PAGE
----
The strong partnership between IFAD and Brazil is based on a shared commitment to reducing poverty and pursuing innovative ways to assist rural communities.

The Denmark–IFAD partnership

August 2020
Denmark and IFAD share a long-standing partnership to fight poverty and hunger. Agriculture and the food sector are the basis of their common approach to promoting sustainable rural transformation, which is essential to tackling environmental degradation and climate change.

The IFAD–India partnership

July 2020
India is a founding member of IFAD, and the IFAD–India partnership spans more than 40 years. India is not only the largest recipient of IFAD’s investments, but also a significant contributor,

Investing in rural people in Peru

March 2018
Peru has made great strides in poverty reduction over the past decade, leading to a significant decline in the national poverty rate from 42.4 per cent in 2004 to 20.7 per cent in 2015. Nevertheless, by 2016 the gap between rural and urban poverty had tripled, at 44 per cent versus 14 per cent. Income inequality among Peruvian households remained virtually unchanged between 2004 and 2015. The most salient result is differential access by urban and rural people to education, health care, financial services and productive assets.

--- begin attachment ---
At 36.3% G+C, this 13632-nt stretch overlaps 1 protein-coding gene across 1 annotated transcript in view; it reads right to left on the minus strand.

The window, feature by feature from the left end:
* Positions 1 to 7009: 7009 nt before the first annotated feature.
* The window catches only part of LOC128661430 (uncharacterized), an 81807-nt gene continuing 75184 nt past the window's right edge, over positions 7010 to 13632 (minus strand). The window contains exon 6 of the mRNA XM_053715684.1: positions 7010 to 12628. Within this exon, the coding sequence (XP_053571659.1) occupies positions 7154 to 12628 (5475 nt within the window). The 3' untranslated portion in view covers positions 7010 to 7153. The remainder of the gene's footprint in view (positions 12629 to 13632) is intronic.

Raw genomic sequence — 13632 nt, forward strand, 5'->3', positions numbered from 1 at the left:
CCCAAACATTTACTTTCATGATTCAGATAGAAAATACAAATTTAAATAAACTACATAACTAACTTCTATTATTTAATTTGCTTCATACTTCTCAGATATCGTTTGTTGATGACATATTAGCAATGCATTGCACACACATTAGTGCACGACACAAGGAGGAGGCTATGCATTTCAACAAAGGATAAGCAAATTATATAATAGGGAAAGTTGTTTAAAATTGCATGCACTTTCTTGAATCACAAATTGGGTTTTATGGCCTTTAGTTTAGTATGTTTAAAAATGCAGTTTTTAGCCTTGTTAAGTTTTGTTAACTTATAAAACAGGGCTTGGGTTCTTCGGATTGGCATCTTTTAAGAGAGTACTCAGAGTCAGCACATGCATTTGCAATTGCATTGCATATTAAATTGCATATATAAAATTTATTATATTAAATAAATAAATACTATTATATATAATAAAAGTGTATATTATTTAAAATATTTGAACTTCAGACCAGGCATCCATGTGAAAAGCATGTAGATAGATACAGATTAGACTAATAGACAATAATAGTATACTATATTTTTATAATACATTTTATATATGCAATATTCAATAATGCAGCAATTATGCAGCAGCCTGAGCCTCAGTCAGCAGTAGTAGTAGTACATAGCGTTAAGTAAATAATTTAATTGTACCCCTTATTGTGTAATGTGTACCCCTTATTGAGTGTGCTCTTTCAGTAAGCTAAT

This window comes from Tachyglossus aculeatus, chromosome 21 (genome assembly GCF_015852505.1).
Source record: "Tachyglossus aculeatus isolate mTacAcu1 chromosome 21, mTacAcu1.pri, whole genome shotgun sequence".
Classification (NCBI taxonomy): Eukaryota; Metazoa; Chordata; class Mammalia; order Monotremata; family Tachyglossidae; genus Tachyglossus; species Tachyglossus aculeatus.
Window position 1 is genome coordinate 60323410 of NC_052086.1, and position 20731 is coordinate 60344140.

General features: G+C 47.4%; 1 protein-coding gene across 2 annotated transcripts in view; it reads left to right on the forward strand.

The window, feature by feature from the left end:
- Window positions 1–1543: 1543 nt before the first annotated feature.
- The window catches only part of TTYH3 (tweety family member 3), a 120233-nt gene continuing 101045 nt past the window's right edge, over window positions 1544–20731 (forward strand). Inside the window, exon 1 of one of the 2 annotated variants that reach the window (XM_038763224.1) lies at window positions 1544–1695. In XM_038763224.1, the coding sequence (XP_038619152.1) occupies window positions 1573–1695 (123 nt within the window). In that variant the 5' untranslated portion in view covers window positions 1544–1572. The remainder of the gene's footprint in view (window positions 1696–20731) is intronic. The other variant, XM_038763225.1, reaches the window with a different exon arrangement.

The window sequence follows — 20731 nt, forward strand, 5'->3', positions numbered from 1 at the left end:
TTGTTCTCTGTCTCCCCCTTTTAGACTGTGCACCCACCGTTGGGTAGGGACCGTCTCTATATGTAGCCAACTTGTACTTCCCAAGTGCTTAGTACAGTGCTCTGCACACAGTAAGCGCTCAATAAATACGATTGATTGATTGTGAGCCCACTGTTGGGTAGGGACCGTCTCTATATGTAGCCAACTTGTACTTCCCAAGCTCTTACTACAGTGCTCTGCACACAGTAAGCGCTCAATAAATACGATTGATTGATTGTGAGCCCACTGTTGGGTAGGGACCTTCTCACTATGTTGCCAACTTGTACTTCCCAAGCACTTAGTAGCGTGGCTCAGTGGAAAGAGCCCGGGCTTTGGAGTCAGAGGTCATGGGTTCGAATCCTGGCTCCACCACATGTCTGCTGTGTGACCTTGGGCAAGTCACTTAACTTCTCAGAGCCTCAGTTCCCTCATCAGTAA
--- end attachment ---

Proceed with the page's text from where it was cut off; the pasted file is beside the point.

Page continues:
Investing in rural people in Tunisia

October 2018
Since 1980, IFAD has financed 13 rural development programmes and projects in Tunisia for a total cost of US$453 million, with an IFAD investment of US$194.6 million directly benefiting 125,850 rural households.